Ohio University Army ROTC cadets performed well at Basic and Advanced Camp during their summer training at locations in Kentucky and New York.
Cadet Basic Camp, conducted each summer at Fort Knox, Ky., is an accelerated and fast-paced 28-day training focusing on critical military and leadership skills taught during the first two years of Army ROTC. The Cadet Basic Course is based on a leadership development curriculum and situational training exercises. Cadets who complete Basic Camp are qualified to enroll in the Army ROTC Advanced Course.
The ROTC Cadet Advanced Camp is the most important training event for an Army ROTC cadet. This summer training is usually conducted after the junior year of the ROTC curriculum and is considered the capstone training event. The 38-day training event incorporates a wide range of subjects designed to develop and evaluate leadership ability, physical fitness, and academic achievement. The challenges are rigorous and demanding, both mentally and physically. Challenges provide perspective on the cadets’ ability to perform exacting tasks and to make difficult decisions in demanding situations.
Eight Bobcat Battalion cadets earned outstanding rankings and 12 earned excellent rankings. Out of OHIO’s cadets, 25% earned the outstanding rankings while only 15% of cadets earn that ranking nationally.
Noah Kiger from Sugar Grove, Ohio; Zach Kuminkoski, of Chardon, Ohio; and Brendan Cullura, of New Hope, Pa., ranked No. 1 in their platoons. Cadets Jacob Cole of Thurston, Ohio, and Fred Kaufman of Cincinnati, Ohio, ranked No. 2 in their platoons. Cadets Cody Ridge, of Delaware, Ohio, and Brendan Daeschner, of Pittsburgh, Pa., ranked at No. 4 in their platoons, while Tommy Rosselot ranked at No. 5 for his platoon.
Eleven Bobcat Battalion cadets earned the RECONDO badge, which is awarded to cadets who display superior skills at Advanced Camp. Cadets must exceed the standards in the fitness test, confidence courses, land navigation, marksmanship, first aid and a six-mile foot march to earn their RECONDO Badge.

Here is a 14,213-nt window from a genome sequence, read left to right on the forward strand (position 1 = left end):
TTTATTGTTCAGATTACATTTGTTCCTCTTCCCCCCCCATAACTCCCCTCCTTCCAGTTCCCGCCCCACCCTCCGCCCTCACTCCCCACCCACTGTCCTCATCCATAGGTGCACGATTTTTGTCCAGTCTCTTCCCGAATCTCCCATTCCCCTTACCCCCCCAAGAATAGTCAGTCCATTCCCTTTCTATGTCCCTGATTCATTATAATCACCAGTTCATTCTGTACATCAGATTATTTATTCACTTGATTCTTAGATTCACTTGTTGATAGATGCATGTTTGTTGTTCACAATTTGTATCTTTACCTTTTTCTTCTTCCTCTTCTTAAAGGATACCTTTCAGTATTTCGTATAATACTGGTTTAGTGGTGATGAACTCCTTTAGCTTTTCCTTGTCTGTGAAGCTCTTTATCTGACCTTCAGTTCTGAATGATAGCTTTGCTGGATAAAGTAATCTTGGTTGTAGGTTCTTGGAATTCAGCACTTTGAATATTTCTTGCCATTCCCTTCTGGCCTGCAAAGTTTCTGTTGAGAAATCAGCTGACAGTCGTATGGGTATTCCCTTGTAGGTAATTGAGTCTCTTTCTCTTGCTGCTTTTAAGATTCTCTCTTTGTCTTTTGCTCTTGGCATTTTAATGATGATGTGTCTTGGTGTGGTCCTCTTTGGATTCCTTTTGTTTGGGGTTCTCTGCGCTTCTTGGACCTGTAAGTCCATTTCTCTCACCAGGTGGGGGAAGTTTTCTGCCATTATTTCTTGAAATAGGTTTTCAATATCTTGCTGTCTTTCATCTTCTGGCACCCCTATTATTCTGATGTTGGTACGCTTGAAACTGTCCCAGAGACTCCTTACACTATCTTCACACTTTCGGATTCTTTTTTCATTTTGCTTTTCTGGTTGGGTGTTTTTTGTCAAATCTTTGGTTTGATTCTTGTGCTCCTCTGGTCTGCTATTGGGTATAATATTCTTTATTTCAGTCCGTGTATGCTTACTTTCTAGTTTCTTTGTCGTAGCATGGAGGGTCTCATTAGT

Additionally, cadets Alec Guay, from Avon Lake, Ohio; Chance King, from Thornville, Ohio; Zach Kuminkoski, from Chardon, Ohio; and Bhavan Patel, from Hanover Park, Ill., graduated from Air Assault School. Guay and Kuminkoski attended Air Assault at Fort Campbell, Ky., while King and Patel attended the course at West Point, N.Y. These cadets participated in training from completing an obstacle course, rappelling from towers and hovering helicopters, rigging equipment for sling loading, landing and pick-up zone operations. Training culminates in a 12-mile road march completed in less than three hours while wearing full combat gear.
Maj. Darrell Fawley, professor of military science, is the commander for the Bobcat Battalion.
“Last year was quite a challenge as we worked to provide our cadets the training they needed while keeping them safe,” Fawley said. “I’m proud of what these cadets accomplished under the most trying of circumstances. They have represented this program and Ohio University well on a national stage and continue the tradition of our program achieving outsized results.”
Fawley also noted his appreciation for the efforts of Ohio University to support continued training throughout the past year.
“I’m very thankful for everyone at Ohio who helped us continue to train safely last year,” he said. “Our recently commissioned lieutenants had a huge hand in developing our cadets ahead of camp, so they share credit for these results.”
The Army ROTC Bobcat Battalion was established at Ohio University in 1935 and prepares students to be active-duty officers in the United States Army. At Ohio University, ROTC programs are housed in University College. For more information about Army ROTC at Ohio University, visit the Ohio University Army ROTC website.